Home building appears to be rebounding in Vanderburgh County.
Yvette Dozier, a permit coordinator in the Evansville-Vanderburgh County Building Commission office, reports 212 new single-family home start permits were issued from January through August, an increase of 62 starts in the same period in 2011.
Bill Pedtke, executive director of the Southwestern Indiana Builders Association, said, "I would like to highlight that it has stopped getting worse and is getting better. That will be the engine that starts the local economy."
Pedtke said he believes Vanderburgh County is on pace to show a 25-percent increase this year over last year. He predicted new single-family home starts will reach 250 by the year's end. In good economic times, the starts average 500 to 600 a year.
The county's building streak was punched way down to only 212 new starts in 2010 and 215 last year.
Pedtke said he doesn't know of many other industries that could survive losing 66 percent of its workforce, like the home-building industry has experienced.
Many of the workers who lost their jobs diversified into other fields, including remodeling, car sales, window and roof sales and food service.
Homebuilding very quickly puts many people to work in construction, wholesale, retail and professional services — in jobs that aren't going to leave the area. Additionally, dozens of different companies are connected to the single project, said Bill Pedtke, executive director of the Southwestern Indiana Builders Association.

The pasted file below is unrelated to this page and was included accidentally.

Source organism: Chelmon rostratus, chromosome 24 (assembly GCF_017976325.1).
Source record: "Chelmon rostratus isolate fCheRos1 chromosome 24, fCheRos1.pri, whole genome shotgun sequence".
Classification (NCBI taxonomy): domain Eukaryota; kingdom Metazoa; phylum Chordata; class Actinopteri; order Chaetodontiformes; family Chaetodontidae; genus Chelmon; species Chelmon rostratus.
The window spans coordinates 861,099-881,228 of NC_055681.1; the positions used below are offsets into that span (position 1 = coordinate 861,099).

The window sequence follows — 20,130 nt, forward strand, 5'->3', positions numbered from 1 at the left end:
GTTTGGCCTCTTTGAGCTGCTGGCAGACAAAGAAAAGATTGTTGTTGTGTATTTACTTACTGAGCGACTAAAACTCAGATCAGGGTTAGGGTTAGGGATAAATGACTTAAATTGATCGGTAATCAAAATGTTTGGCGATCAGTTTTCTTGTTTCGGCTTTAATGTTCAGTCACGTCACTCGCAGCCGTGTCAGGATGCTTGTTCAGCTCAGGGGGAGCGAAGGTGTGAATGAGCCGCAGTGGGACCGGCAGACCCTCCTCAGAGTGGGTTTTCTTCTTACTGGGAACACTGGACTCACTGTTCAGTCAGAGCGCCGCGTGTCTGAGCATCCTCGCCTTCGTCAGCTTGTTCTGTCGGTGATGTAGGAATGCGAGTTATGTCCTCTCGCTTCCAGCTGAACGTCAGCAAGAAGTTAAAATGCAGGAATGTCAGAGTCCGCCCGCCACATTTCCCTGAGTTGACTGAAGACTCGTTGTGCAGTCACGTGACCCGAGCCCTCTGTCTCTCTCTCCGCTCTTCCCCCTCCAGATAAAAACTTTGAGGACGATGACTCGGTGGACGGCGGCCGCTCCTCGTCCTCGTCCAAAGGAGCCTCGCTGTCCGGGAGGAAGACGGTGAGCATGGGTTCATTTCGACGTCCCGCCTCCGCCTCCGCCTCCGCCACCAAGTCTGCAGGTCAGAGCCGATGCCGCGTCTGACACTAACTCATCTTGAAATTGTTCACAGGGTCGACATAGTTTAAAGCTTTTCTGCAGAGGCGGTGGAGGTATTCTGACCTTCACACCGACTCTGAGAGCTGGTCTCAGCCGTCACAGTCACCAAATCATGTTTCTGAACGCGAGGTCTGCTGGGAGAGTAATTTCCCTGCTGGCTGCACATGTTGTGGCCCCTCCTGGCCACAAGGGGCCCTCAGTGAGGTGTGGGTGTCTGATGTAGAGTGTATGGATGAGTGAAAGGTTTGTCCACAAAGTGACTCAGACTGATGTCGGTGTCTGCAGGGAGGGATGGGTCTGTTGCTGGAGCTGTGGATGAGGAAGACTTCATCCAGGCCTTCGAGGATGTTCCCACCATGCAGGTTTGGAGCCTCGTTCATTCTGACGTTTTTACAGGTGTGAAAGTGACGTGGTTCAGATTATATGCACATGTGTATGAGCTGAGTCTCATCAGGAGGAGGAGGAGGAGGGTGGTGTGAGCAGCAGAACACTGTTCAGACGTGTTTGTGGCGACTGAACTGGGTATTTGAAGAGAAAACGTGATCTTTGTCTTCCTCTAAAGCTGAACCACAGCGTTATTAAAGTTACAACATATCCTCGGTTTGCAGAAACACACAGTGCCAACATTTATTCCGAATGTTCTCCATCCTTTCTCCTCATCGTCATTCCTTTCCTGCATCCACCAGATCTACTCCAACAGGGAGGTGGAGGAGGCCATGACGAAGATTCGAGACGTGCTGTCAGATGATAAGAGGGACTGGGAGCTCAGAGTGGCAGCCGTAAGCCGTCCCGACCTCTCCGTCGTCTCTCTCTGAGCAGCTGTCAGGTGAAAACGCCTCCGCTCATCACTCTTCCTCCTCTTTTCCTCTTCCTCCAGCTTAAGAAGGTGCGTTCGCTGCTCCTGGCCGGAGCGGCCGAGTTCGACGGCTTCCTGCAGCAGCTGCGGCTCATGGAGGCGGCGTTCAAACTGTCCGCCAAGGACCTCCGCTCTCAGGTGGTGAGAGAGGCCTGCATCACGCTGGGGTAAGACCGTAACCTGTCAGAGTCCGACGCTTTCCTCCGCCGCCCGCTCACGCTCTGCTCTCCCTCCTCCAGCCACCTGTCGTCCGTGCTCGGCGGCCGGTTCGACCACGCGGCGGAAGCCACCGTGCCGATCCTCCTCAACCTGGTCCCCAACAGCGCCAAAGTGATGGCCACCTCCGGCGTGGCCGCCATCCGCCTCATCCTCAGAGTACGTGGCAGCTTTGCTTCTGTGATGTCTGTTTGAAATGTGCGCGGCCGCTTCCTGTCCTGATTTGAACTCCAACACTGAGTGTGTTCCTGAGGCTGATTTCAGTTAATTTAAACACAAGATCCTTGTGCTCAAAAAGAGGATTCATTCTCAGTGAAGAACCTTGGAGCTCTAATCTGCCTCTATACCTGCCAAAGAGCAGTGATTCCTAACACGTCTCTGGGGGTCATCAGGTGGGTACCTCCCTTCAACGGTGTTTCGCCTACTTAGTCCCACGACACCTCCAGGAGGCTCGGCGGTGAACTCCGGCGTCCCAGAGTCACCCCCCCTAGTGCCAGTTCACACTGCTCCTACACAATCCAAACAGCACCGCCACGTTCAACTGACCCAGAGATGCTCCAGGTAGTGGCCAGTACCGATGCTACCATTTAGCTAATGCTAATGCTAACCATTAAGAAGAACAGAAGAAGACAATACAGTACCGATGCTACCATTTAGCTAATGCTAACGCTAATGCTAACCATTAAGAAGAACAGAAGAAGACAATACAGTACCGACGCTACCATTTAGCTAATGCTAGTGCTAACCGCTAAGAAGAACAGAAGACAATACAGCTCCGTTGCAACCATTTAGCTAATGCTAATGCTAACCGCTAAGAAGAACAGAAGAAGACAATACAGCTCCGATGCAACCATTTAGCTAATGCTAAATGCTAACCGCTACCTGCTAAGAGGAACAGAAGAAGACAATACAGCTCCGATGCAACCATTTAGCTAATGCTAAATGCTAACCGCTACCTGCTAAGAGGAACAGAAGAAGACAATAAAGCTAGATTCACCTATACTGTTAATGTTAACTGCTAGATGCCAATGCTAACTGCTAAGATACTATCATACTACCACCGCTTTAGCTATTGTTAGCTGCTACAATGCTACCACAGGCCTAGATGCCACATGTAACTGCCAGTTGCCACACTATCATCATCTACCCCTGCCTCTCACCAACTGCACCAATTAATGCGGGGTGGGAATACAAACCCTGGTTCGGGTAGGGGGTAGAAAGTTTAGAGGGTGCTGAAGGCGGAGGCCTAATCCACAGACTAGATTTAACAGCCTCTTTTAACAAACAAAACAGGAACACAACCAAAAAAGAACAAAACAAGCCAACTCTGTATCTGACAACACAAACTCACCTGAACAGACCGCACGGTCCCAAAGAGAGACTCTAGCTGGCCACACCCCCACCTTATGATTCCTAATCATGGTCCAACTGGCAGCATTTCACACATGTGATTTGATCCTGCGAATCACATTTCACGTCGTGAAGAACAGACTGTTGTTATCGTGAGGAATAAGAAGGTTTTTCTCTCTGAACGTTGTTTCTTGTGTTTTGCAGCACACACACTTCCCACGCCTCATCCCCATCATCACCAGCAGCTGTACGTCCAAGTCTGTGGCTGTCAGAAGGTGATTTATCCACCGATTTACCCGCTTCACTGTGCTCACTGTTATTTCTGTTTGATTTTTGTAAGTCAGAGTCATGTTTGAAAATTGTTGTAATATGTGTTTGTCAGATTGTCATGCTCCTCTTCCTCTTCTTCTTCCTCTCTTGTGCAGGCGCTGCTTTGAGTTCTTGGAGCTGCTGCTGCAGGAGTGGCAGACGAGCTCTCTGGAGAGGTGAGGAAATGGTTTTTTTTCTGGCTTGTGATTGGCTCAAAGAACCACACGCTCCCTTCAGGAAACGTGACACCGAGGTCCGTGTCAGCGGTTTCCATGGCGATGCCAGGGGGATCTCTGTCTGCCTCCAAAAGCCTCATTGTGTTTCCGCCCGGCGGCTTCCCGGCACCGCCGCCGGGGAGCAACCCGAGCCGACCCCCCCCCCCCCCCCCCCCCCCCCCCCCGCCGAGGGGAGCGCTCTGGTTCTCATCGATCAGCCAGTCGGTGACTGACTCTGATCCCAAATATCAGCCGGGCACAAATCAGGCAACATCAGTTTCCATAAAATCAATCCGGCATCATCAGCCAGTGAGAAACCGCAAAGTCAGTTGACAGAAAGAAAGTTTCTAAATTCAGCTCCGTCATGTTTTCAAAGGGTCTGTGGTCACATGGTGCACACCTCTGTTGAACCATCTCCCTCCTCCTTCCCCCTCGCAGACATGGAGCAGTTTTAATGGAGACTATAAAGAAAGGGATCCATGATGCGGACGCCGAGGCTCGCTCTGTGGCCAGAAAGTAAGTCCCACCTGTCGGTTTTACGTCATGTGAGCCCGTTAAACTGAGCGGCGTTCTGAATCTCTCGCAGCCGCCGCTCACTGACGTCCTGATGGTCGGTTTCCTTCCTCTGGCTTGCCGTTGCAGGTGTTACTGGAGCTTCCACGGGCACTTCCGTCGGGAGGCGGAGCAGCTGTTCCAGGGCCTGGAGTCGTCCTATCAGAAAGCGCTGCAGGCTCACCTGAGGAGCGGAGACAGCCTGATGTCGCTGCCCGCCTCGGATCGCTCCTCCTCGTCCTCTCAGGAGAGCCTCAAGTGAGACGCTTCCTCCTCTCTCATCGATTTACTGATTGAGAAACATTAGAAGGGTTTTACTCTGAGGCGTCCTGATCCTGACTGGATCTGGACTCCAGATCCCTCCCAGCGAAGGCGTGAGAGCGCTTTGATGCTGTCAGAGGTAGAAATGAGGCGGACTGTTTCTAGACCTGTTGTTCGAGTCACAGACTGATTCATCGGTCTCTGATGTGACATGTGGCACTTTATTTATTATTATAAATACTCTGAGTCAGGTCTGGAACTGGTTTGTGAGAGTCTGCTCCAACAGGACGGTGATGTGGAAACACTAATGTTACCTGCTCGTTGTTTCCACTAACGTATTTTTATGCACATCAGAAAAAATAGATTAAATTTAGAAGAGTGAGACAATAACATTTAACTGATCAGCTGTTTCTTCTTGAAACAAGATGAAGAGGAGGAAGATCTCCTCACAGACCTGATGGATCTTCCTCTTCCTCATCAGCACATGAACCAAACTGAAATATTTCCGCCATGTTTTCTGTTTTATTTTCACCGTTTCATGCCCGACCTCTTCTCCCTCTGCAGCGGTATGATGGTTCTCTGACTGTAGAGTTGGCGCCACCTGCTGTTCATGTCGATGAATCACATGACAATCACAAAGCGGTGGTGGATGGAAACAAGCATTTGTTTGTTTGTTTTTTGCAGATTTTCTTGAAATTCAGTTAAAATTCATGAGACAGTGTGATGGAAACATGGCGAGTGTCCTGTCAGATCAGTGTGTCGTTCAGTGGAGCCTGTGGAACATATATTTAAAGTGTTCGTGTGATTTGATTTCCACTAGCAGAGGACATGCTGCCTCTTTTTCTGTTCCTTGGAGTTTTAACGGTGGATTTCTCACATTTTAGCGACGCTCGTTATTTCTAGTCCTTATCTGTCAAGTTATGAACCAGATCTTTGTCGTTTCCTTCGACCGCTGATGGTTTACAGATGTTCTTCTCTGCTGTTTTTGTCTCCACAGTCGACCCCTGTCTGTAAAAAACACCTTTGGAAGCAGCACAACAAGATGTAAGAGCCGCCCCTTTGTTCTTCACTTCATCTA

The home's ripple affect on the overall economy continues to grow for years as dollars are spent on upkeep and additions to the property and in developing other businesses around a new subdivision.
Sherri Rector, executive director of the Warrick County Area Plan Commission, reports only 85 new single-family home starts occurred in Warrick this January through August. The number was down 38 from the same period last year.
Brad Sterchi, an Evansville homebuilder, has so far built over 1,000 homes and developed 1200 lots in his 36-year career. He currently is putting up new homes in Wynnfield Subdivision, off North Green River and Kansas roads.
Sterchi said he has gone from building 80 to 90 homes a year to about 20, which he expects to end with this year.
He said he wants to downsize to have more time to enjoy his family.
"There are buyers out there, though they're not as plentiful as they were," Sterchi said. "I've seen it worse, like back in the early 1980s when interest rates were high (from 14 percent to 18.5 percent on average)."
Sterchi said the Tri-State has not experienced inflated prices or an overabundance of homes like U.S. coastal communities .
"What you see in the national news didn't happen here," he said.